Bankruptcy Lawyer Bryan W. Stone answers the question: “What are my alternatives to bankruptcy?”
Filing for bankruptcy protection can be a tremendous relief for many people. Bankruptcy protection can stop the harassing phone calls and give you peace of mind. It also gives you hope of moving forward with a clean slate and a way to put a crushing debt burden behind you. Though this works well for many people, there are plenty of others who may not benefit from bankruptcy protection or may not be able to take advantage of bankruptcy protection given time restrictions. To learn more about instances where it may make sense not to file for bankruptcy, keep reading.
Though we’ve mentioned before that a person can file for bankruptcy more than once, there are restrictions on when subsequent filings can take place. If you’ve filed for a Chapter 7 and received a discharge, you’ll need to wait another eight years from your date of filing before you can file again. If you filed for a Chapter 7 and received a discharge and are now filing for a Chapter 13, you need to wait at least 4 years from the date of filing to do it again. If you filed for a Chapter 13 and are trying for another Chapter 13, you need to wait at least 2 years from the filing date. Finally, if you filed for a Chapter 13 and received a discharge and are now filing for a Chapter 7, then you’ll need to wait six years from the filing date, though these limits can be waived if, for instance, you repaid all your unsecured debts under the previous Chapter 13.
You owe too recently
Though many people don’t realize it, bankruptcy laws have restrictions on how recently a person can accumulate debt and have that debt discharged in a bankruptcy. The rules are designed to prevent a person from racking up huge amounts of debt or going on a wild spending spree and then filing for bankruptcy soon thereafter. An example of one of these rules says that a person cannot discharge credit card purchases for luxury items that were made within 90 days of filing for bankruptcy if the total of those charges exceeds $650. Any charges made to credit cards within this 90-day window can be viewed as fraudulent if the person had no intention of paying these charges. If that’s true, then the debts will not be discharged as part of a bankruptcy filing.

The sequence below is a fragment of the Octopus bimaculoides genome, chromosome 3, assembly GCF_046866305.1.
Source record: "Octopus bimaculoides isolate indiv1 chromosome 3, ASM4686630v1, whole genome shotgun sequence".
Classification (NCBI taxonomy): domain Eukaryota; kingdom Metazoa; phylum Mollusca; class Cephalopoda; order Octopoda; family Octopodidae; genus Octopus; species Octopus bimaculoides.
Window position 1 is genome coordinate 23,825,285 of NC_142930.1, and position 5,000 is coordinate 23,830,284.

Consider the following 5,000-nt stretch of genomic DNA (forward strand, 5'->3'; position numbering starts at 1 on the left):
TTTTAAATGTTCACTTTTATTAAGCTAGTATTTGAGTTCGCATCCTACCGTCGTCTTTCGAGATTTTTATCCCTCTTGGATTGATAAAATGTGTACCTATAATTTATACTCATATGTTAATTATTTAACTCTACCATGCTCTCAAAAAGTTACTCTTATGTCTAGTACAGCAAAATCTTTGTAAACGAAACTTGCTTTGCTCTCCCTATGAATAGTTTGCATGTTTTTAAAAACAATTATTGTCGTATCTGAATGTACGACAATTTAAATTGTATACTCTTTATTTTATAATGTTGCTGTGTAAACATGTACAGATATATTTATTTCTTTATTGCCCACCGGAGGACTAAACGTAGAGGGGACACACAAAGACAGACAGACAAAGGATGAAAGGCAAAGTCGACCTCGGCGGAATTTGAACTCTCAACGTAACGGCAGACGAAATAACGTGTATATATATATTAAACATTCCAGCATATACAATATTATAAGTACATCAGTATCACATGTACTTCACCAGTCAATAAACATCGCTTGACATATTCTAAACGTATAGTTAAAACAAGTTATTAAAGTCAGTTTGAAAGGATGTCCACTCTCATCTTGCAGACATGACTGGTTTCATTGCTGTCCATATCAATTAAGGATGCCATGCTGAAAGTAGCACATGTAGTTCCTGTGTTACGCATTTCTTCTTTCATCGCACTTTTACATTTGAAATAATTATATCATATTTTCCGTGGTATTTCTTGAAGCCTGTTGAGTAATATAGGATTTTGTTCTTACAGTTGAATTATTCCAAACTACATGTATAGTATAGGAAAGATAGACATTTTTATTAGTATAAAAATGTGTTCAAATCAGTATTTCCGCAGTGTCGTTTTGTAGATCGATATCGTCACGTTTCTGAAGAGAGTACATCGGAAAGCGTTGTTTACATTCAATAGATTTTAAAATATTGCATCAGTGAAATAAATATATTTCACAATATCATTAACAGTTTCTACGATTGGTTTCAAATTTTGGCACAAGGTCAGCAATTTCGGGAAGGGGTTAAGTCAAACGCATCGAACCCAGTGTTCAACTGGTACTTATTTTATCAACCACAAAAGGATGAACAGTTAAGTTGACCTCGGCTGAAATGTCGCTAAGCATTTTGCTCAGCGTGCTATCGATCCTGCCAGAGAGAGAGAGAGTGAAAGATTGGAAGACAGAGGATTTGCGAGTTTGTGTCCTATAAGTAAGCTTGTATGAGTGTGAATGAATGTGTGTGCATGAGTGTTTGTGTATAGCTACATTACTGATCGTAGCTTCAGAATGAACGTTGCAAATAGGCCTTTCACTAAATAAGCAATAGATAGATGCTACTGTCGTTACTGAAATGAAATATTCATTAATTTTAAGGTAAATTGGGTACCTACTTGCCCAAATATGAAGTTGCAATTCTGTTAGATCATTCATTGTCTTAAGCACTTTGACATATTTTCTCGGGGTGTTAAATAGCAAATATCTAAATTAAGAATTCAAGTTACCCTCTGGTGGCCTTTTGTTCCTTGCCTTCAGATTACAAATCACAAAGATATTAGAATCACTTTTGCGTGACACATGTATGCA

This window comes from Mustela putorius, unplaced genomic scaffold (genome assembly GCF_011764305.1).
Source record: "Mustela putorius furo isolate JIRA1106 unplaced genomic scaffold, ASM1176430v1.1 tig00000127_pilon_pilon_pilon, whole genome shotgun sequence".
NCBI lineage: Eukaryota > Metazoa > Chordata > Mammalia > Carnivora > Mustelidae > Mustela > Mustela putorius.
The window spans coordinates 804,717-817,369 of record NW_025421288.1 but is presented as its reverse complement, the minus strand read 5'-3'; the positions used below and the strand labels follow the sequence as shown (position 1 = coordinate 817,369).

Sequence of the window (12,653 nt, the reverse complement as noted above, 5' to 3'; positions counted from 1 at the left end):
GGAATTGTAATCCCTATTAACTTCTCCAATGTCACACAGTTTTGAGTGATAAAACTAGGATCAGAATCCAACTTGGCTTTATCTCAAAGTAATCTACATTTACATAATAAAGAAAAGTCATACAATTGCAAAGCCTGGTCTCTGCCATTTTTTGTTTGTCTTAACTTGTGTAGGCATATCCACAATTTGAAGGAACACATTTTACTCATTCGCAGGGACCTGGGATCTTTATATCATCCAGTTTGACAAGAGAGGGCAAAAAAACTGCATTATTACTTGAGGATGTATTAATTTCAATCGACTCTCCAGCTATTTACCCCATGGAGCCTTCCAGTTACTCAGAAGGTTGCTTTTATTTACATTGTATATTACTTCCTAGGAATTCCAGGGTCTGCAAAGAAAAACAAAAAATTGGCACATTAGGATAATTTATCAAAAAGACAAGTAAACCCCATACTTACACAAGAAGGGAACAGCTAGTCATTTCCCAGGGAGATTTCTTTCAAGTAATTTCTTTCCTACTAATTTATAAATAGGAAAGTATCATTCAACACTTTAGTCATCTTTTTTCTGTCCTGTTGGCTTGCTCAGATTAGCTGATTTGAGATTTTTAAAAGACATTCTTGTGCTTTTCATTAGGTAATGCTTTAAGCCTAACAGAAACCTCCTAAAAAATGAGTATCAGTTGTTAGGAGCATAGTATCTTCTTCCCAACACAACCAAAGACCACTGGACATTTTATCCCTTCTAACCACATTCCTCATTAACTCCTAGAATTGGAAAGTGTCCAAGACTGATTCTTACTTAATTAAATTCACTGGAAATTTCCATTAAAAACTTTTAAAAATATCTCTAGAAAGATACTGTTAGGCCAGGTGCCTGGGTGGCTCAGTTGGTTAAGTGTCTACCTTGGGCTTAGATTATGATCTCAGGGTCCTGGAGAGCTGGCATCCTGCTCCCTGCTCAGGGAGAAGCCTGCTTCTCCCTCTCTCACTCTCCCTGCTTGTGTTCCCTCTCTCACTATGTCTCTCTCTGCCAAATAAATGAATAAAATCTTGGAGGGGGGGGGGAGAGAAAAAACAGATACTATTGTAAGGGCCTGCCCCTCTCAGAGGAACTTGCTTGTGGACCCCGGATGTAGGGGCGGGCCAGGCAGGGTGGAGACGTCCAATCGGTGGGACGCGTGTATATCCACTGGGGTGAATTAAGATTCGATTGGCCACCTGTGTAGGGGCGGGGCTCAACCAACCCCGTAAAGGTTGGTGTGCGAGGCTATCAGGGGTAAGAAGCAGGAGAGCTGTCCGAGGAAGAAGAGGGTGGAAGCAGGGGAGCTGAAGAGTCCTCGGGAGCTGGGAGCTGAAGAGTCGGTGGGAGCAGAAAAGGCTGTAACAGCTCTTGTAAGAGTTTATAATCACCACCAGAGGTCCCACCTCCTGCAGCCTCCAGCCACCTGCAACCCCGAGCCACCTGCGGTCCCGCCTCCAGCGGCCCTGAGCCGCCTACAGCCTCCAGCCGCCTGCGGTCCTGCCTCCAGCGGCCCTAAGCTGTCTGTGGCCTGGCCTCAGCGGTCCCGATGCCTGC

You owe too little
If you’ve been struggling with debt, especially with aggressive debt collection phone calls, you may find it hard to believe that you could have too little debt to file for bankruptcy. Though what qualifies as too little to bother filing is entirely relative, you should be sure that the debt you have is truly large enough to be worth the expense of filing for bankruptcy. It may be that your best bet is to first call and try negotiating with creditors individually, to see if some could write off debts or agree to more lenient repayment terms, rather than jump straight to filing.
If you are contemplating bankruptcy in the Charlotte area, please call the skilled lawyers at Arnold & Smith, PLLC find additional resources here. As professionals who are experienced at handling all kinds of bankruptcy matters, our attorneys will provide you with legally sound advice for your particular situation.
About the Author
Kyle Frost joined Arnold & Smith, PLLC in 2013 where he focuses his practice on all aspects of civil litigation and bankruptcy, including: Chapter 7, Chapter 11, Chapter 13, home loan modifications and landlord-tenant issues.
Born and raised in upstate New York, Mr. Frost attended the University at Albany on a Presidential Scholarship, graduating magna cum laude with a double major in Political Science and Sociology. He went on to attended Wake Forest University School of Law in Winston Salem, North Carolina.
Following college, Mr. Frost spent over a year teaching English in South Korea. He worked in a private school in Seoul developing curriculum, English programs, and educating both children and adults that were interested in learning a new language.
In his spare time, Mr. Frost enjoys homebrewing, fishing, and travelling.
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